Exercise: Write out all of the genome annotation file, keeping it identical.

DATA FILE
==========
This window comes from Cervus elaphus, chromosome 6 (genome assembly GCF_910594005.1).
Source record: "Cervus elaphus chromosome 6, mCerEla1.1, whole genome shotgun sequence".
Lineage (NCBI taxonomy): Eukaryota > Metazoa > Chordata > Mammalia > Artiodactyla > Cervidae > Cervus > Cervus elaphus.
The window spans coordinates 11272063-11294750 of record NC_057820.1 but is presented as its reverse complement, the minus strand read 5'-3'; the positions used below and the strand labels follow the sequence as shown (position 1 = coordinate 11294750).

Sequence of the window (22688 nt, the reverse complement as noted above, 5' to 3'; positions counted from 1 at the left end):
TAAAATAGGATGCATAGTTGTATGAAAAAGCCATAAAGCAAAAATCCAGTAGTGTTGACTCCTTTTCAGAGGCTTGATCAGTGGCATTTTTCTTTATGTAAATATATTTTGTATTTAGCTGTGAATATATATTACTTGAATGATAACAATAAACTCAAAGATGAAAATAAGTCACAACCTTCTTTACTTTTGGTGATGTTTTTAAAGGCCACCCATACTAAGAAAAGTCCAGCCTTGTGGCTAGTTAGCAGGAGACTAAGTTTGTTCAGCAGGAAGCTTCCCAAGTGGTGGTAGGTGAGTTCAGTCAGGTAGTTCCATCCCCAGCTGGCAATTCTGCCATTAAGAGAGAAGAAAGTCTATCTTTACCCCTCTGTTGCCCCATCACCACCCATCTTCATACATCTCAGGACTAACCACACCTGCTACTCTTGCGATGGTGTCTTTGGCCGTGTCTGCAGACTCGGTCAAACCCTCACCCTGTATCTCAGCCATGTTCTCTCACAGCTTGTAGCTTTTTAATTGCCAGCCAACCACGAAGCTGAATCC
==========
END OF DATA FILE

This window comes from Cervus elaphus, chromosome 6 (genome assembly GCF_910594005.1).
Source record: "Cervus elaphus chromosome 6, mCerEla1.1, whole genome shotgun sequence".
Lineage (NCBI taxonomy): Eukaryota > Metazoa > Chordata > Mammalia > Artiodactyla > Cervidae > Cervus > Cervus elaphus.
The window spans coordinates 11272063-11294750 of record NC_057820.1 but is presented as its reverse complement, the minus strand read 5'-3'; the positions used below and the strand labels follow the sequence as shown (position 1 = coordinate 11294750).

Sequence of the window (22688 nt, the reverse complement as noted above, 5' to 3'; positions counted from 1 at the left end):
TAAAATAGGATGCATAGTTGTATGAAAAAGCCATAAAGCAAAAATCCAGTAGTGTTGACTCCTTTTCAGAGGCTTGATCAGTGGCATTTTTCTTTATGTAAATATATTTTGTATTTAGCTGTGAATATATATTACTTGAATGATAACAATAAACTCAAAGATGAAAATAAGTCACAACCTTCTTTACTTTTGGTGATGTTTTTAAAGGCCACCCATACTAAGAAAAGTCCAGCCTTGTGGCTAGTTAGCAGGAGACTAAGTTTGTTCAGCAGGAAGCTTCCCAAGTGGTGGTAGGTGAGTTCAGTCAGGTAGTTCCATCCCCAGCTGGCAATTCTGCCATTAAGAGAGAAGAAAGTCTATCTTTACCCCTCTGTTGCCCCATCACCACCCATCTTCATACATCTCAGGACTAACCACACCTGCTACTCTTGCGATGGTGTCTTTGGCCGTGTCTGCAGACTCGGTCAAACCCTCACCCTGTATCTCAGCCATGTTCTCTCACAGCTTGTAGCTTTTTAATTGCCAGCCAACCACGAAGCTGAATCC